1. Don’t be vague
I understand there’s a massive temptation to just design whatever you fancy, but the reality is that if you’re to succeed in business, there needs to be plan + structure. The first step to starting your fashion business is to really think about who your customers will be + what you want your brand to be like (more on this in an upcoming post) + this is super important, as this will help you make decisions throughout your business. The products you make, to the quality, where you sell them + how you market them, will all be dependent upon who your target customer is + what your brand image is. For example, if you put a lot of time + effort in making a beautiful eveningwear collection + your next range is Men’s board shorts, customers + stockists will be left feeling confused + you will most likely alienate most of your existing customers.
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2. Don’t try + please everyone
Tying in with point number one, when you’ve decide on your target customer, make sure you stick to them. It’s great to do customer research before starting work on your designs + products, it’s something that I’d recommend to everyone. If you are doing customer research though, do make sure that you get enough opinions + don’t just ask 2 or 3 people. The reason for this is that you can’t please everyone + you need to differentiate what ideas are genuinely in demand + which are the opinions of just one person.
3. Don’t try + do everything yourself
This is the one that I’m most guilty of, it took me years to reach out to others to help me with things that I’m not an expert at + in hindsight I can see how much it slowed my business down, both because it took me so long to get things done (for example, my website, because I learnt how to build a website + then built it, rather than just hired someone to do it) + also because there were things that I simply didn’t know about. I’m a self confessed control freak + I did find it hard initially to pass things over to others, or invest in training. I also had a fear of investing in the wrong thing + regretting the decision, but now I’ve invested in people, I can’t believe I didn’t do it sooner. Of course there’s a cost associated with this + you have to weigh up the pros + cons, but I found that my investment in coaches (specifically for marketing, in my case) + software have not only improved my results, but they also save me a TON of time. And as we know, time is money! So it is worth considering getting help if you can, especially on areas that your not confident in, or things that others can do faster, so you can free up time for other tasks.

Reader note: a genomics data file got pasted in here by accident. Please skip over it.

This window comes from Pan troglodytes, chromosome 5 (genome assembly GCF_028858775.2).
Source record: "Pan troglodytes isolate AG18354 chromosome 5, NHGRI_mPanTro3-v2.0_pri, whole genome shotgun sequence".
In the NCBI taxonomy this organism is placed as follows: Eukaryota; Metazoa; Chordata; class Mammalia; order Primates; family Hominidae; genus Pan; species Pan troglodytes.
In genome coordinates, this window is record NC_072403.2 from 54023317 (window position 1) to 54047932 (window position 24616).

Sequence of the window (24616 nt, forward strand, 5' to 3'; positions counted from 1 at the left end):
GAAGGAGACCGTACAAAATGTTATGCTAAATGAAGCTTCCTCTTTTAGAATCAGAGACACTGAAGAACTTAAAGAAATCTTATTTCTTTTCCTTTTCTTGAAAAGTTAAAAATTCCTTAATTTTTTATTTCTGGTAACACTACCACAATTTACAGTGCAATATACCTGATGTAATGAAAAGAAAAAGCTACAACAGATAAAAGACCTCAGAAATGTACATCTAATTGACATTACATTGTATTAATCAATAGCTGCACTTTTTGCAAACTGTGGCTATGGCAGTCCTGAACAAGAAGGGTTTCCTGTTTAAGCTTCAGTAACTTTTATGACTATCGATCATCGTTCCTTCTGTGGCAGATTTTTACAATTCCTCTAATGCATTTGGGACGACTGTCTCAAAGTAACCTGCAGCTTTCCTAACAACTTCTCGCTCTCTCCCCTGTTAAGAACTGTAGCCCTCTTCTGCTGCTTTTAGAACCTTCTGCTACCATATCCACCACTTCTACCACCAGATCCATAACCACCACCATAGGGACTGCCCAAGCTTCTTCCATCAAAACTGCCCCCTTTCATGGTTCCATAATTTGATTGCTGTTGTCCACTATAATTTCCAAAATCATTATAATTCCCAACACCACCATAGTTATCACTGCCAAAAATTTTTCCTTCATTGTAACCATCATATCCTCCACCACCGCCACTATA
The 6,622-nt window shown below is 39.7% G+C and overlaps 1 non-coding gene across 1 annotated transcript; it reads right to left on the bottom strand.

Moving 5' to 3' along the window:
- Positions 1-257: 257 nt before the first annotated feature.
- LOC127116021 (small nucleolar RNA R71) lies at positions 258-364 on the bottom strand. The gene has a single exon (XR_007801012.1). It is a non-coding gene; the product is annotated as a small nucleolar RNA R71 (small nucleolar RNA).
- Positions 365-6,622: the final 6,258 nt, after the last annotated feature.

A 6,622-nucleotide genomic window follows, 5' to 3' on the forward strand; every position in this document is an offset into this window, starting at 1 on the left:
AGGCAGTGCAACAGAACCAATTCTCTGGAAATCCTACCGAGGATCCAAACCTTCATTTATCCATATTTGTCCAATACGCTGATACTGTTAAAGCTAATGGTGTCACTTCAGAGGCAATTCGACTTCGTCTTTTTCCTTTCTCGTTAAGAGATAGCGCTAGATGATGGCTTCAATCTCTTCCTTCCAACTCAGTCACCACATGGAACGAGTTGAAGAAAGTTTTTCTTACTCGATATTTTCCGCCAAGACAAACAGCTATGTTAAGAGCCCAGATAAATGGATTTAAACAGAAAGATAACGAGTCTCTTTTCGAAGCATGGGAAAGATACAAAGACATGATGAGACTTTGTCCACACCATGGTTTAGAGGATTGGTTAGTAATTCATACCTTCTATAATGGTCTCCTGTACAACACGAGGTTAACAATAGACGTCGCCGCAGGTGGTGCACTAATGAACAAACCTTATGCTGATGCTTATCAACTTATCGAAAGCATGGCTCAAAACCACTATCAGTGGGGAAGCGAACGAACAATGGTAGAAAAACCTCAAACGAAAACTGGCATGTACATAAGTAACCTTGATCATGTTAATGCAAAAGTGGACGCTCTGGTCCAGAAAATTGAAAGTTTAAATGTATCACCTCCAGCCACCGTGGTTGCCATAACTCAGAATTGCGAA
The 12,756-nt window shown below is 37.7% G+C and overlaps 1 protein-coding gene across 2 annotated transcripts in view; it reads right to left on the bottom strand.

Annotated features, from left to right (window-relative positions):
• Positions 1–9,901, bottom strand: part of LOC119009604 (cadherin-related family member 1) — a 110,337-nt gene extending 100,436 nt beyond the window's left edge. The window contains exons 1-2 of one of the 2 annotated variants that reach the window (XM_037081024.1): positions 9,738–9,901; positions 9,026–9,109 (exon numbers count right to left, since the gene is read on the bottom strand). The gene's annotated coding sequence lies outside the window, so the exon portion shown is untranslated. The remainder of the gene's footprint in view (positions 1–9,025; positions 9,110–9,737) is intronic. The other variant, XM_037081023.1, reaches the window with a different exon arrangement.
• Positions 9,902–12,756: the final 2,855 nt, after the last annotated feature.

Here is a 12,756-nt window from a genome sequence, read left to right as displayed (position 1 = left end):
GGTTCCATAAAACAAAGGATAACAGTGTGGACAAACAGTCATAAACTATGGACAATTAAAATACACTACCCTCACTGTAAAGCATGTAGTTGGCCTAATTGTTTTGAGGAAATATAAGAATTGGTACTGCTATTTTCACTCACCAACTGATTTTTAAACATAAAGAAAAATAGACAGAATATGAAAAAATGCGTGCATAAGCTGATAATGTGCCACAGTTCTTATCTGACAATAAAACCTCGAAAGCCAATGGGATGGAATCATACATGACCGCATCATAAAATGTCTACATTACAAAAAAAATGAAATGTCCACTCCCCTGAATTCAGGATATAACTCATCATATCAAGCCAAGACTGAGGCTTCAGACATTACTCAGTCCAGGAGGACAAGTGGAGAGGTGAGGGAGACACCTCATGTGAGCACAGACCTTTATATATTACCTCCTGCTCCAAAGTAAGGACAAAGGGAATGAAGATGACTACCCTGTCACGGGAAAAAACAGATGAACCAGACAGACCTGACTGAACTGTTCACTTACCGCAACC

4. Don’t do everything at once
This works across a lot of the business, from product launches, to marketing strategy + general business tasks. I’m a big believer in planning + organising things (but make sure you don’t use it as a distraction + end up getting nothing done!). This may sound a little extreme, but it really helps to focus on what is actually important + stops one from ‘fluffing around’ + doing things that seem important at the time, but aren’t actually contributing to long term business aims.
This also relates to marketing + products – it’s much better to focus on one thing + do it really well, rather than trying lots of things + down an average job at it. For example, if you can’t commit to doing a good job on Instagram, Facebook, Twitter + Pinterest, just focus on one. Build it up + branch out into something else when you’ve built a following there. The same goes for products – if you’ve got an activewear clothing line, give it all of your attention + make it amazing, before you branch out into selling yoga mats, for example. Yoga mats are a totally different ball game in terms of production, so you’ll end up doing twice the work. Wait until you’ve established a good system with your clothing supplier, before working things out with a yoga mat manufacturer.
5. Don’t underestimate the power of a business plan
This is essentially the culmination of points 1-4. Writing a business plan sounds very dull to most people wanting to start a creative business + is something that is often skipped. I really believe in the power of the business plan, because it helps you to focus your ideas + keep your business on track. If you’re not looking for investment, the business plan will be just for you, so if you’re more comfortable with pictures, you can use these to express your brand aesthetic + target customer. If you decide to work with a freelance designer or marketing professional, you already have something set up to show them, rather than having to fumble around getting something together for them. By investing some time in this at the beginning, it’ll save you a lot of time in the long run. Of course, your business plan may evolve down the line, but by setting yourself some guidelines to follow, you’ll feel more in control of what’s happening + be less likely to fall for ‘shiny object syndrome’! (Where you get distracted by new ideas without thinking it through!).
The other benefit of doing it business plan, is it will make you treat your business like a business. For example, you may not want to start selling wholesale right away, but if you’ve put it in your business plan for the future, you can work towards achieving that from the outset.